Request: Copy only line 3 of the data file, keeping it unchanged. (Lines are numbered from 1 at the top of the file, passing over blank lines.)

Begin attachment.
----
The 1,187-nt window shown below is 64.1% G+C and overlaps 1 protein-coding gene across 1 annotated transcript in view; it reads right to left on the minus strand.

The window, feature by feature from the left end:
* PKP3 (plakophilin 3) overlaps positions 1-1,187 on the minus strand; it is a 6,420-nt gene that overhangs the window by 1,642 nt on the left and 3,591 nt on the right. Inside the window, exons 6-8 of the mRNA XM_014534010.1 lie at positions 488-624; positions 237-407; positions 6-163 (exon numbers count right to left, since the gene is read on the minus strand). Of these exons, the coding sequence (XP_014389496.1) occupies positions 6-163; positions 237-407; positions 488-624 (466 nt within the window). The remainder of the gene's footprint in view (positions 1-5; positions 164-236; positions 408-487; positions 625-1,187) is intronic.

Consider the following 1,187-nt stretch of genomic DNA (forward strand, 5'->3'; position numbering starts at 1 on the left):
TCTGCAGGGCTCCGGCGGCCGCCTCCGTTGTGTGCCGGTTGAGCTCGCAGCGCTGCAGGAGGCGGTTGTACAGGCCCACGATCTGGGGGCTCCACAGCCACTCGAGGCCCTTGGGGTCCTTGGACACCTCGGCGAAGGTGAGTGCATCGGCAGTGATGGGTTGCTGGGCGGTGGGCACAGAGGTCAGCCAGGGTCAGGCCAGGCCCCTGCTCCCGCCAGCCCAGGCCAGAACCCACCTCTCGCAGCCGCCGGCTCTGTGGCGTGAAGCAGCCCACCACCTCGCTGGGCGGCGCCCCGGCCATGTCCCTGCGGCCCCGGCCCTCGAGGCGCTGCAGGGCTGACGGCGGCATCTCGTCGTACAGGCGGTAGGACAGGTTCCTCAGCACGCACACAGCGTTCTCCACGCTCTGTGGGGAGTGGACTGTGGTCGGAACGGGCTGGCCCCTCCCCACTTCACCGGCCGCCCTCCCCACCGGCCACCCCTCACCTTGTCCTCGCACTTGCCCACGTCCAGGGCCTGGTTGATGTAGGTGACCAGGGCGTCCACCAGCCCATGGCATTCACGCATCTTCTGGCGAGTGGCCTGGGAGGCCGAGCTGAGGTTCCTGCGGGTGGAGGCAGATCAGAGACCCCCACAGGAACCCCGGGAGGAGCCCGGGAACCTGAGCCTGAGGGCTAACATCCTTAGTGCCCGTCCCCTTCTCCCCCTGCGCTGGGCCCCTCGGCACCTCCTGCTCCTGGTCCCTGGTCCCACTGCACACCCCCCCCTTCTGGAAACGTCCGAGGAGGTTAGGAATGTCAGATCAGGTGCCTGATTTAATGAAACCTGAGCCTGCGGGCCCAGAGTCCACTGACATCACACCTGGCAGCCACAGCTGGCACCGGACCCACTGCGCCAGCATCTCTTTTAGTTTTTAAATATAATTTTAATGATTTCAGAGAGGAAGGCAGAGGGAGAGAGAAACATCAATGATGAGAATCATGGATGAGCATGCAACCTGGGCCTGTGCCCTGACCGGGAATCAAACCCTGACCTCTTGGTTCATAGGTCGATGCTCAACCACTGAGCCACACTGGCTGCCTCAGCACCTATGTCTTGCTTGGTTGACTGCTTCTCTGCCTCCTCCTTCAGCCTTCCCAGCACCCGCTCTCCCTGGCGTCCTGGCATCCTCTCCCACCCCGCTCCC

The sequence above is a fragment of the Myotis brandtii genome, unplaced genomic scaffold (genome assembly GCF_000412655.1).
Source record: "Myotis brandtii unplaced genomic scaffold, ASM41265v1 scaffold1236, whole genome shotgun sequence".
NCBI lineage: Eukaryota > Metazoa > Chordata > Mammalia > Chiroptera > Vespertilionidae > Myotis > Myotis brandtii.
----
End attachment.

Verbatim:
* PKP3 (plakophilin 3) overlaps positions 1-1,187 on the minus strand; it is a 6,420-nt gene that overhangs the window by 1,642 nt on the left and 3,591 nt on the right. Inside the window, exons 6-8 of the mRNA XM_014534010.1 lie at positions 488-624; positions 237-407; positions 6-163 (exon numbers count right to left, since the gene is read on the minus strand). Of these exons, the coding sequence (XP_014389496.1) occupies positions 6-163; positions 237-407; positions 488-624 (466 nt within the window). The remainder of the gene's footprint in view (positions 1-5; positions 164-236; positions 408-487; positions 625-1,187) is intronic.